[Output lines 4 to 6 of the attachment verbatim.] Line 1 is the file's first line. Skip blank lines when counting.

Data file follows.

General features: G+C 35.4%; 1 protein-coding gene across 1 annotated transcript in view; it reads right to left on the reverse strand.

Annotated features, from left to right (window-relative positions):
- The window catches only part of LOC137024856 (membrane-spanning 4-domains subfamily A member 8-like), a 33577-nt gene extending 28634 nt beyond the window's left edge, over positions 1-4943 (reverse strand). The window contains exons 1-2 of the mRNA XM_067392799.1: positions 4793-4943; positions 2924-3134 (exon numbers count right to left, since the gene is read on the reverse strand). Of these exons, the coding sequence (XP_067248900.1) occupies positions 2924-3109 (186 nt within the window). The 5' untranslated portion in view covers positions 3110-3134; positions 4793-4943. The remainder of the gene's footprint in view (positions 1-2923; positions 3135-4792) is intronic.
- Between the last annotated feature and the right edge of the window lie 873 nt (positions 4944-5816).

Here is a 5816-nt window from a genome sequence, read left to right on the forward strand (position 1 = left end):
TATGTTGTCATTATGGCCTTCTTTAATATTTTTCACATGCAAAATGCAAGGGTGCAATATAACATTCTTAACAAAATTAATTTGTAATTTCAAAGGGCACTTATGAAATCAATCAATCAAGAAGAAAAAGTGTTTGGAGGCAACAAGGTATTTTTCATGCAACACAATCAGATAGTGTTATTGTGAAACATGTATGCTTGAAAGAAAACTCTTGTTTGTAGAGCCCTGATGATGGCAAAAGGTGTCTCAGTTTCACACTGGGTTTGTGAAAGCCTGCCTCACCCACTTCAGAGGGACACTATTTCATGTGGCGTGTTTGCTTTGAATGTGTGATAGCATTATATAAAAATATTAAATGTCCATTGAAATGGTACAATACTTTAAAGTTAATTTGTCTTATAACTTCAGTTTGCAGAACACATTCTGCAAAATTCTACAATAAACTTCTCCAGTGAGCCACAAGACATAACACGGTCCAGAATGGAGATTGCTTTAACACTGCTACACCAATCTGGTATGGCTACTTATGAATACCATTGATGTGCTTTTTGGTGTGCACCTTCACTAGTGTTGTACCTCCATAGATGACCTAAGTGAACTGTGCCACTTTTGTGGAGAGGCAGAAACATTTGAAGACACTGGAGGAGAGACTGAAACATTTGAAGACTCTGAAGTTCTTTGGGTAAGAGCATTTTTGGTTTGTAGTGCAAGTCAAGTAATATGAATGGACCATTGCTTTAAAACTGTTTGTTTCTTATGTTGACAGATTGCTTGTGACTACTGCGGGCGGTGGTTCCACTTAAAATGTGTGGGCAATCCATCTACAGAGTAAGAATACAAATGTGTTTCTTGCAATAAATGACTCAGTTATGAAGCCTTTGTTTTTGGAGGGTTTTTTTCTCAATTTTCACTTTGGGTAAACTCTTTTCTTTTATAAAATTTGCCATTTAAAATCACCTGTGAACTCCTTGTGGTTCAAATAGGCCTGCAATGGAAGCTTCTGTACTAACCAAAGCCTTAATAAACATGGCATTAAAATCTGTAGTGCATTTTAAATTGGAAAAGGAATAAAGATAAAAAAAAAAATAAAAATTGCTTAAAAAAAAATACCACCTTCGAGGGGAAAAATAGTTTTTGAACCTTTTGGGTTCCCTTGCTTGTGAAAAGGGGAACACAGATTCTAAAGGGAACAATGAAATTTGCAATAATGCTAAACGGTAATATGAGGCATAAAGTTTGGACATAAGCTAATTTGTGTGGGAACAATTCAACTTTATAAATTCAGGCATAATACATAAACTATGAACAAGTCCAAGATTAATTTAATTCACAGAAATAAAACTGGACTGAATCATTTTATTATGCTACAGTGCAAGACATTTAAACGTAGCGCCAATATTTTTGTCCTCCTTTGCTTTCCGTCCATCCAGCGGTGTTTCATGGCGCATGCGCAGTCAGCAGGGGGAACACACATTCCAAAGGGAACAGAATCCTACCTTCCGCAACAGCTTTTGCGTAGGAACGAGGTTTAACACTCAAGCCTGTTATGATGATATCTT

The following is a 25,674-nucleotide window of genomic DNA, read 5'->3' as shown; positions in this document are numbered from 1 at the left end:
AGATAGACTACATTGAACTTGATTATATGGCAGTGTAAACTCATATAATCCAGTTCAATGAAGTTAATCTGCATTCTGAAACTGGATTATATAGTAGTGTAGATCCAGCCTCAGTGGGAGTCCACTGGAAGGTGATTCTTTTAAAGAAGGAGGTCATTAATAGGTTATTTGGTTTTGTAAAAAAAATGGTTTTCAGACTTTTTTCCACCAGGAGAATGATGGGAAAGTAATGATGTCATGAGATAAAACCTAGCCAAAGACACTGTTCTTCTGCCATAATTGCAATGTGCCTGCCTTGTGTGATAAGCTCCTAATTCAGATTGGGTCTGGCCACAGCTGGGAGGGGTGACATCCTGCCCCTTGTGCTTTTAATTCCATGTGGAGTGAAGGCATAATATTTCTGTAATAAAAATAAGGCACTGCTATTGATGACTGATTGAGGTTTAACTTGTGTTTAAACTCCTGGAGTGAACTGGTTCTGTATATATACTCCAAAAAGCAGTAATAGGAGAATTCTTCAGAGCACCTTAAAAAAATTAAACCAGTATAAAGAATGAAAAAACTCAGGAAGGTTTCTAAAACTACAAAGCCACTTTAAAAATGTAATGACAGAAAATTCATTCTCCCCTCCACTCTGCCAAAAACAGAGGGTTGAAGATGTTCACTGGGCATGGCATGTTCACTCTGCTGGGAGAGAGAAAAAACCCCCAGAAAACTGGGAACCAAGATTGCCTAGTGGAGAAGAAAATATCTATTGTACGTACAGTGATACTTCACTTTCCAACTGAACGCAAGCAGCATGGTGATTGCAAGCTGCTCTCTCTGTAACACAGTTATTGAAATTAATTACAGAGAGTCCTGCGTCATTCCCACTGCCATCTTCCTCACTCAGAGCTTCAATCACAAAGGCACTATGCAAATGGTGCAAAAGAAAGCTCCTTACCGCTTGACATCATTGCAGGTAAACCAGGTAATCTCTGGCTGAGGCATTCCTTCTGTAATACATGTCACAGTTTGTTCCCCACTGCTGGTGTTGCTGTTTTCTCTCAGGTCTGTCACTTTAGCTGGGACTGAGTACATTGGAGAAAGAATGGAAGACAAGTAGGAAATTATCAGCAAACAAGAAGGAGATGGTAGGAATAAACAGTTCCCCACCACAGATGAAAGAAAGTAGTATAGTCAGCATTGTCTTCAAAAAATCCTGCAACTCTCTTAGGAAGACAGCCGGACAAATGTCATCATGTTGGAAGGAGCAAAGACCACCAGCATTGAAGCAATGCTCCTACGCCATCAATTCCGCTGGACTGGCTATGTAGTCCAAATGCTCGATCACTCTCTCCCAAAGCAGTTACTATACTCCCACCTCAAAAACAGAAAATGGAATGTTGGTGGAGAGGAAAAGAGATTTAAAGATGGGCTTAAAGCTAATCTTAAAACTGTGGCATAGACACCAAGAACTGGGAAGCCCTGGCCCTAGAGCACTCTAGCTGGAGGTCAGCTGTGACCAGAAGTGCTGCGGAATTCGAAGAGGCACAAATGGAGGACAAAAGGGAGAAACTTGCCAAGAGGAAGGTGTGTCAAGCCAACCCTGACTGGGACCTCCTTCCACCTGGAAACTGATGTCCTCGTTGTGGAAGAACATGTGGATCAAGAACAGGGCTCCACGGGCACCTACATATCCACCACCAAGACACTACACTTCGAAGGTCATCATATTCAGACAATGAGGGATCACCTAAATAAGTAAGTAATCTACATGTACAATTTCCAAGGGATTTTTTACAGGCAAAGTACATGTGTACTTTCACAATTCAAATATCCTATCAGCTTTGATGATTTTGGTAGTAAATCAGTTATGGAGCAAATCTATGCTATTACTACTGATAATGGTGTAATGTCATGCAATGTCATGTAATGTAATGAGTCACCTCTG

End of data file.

- Between the last annotated feature and the right edge of the window lie 873 nt (positions 4944-5816).

Here is a 5816-nt window from a genome sequence, read left to right on the forward strand (position 1 = left end):
TATGTTGTCATTATGGCCTTCTTTAATATTTTTCACATGCAAAATGCAAGGGTGCAATATAACATTCTTAACAAAATTAATTTGTAATTTCAAAGGGCACTTATGAAATCAATCAATCAAGAAGAAAAAGTGTTTGGAGGCAACAAGGTATTTTTCATGCAACACAATCAGATAGTGTTATTGTGAAACATGTATGCTTGAAAGAAAACTCTTGTTTGTAGAGCCCTGATGATGGCAAAAGGTGTCTCAGTTTCACACTGGGTTTGTGAAAGCCTGCCTCACCCACTTCAGAGGGACACTATTTCATGTGGCGTGTTTGCTTTGAATGTGTGATAGCATTATATAAAAATATTAAATGTCCATTGAAATGGTACAATACTTTAAAGTTAATTTGTCTTATAACTTCAGTTTGCAGAACACATTCTGCAAAATTCTACAATAAACTTCTCCAGTGAGCCACAAGACATAACACGGTCCAGAATGGAGATTGCTTTAACACTGCTACACCAATCTGGTATGGCTACTTATGAATACCATTGATGTGCTTTTTGGTGTGCACCTTCACTAGTGTTGTACCTCCATAGATGACCTAAGTGAACTGTGCCACTTTTGTGGAGAGGCAGAAACATTTGAAGACACTGGAGGAGAGACTGAAACATTTGAAGACTCTGAAGTTCTTTGGGTAAGAGCATTTTTGGTTTGTAGTGCAAGTCAAGTAATATGAATGGACCATTGCTTTAAAACTGTTTGTTTCTTATGTTGACAGATTGCTTGTGACTACTGCGGGCGGTGGTTCCACTTAAAATGTGTGGGCAATCCATCTACAGAGTAAGAATACAAATGTGTTTCTTGCAATAAATGACTCAGTTATGAAGCCTTTGTTTTTGGAGGGTTTTTTTCTCAATTTTCACTTTGGGTAAACTCTTTTCTTTTATAAAATTTGCCATTTAAAATCACCTGTGAACTCCTTGTGGTTCAAATAGGCCTGCAATGGAAGCTTCTGTACTAACCAAAGCCTTAATAAACATGGCATTAAAATCTGTAGTGCATTTTAAATTGGAAAAGGAATAAAGATAAAAAAAAAAATAAAAATTGCTTAAAAAAAAATACCACCTTCGAGGGGAAAAATAGTTTTTGAACCTTTTGGGTTCCCTTGCTTGTGAAAAGGGGAACACAGATTCTAAAGGGAACAATGAAATTTGCAATAATGCTAAACGGTAATATGAGGCATAAAGTTTGGACATAAGCTAATTTGTGTGGGAACAATTCAACTTTATAAATTCAGGCATAATACATAAACTATGAACAAGTCCAAGATTAATTTAATTCACAGAAATAAAACTGGACTGAATCATTTTATTATGCTACAGTGCAAGACATTTAAACGTAGCGCCAATATTTTTGTCCTCCTTTGCTTTCCGTCCATCCAGCGGTGTTTCATGGCGCATGCGCAGTCAGCAGGGGGAACACACATTCCAAAGGGAACAGAATCCTACCTTCCGCAACAGCTTTTGCGTAGGAACGAGGTTTAACACTCAAGCCTGTTATGATGATATCTT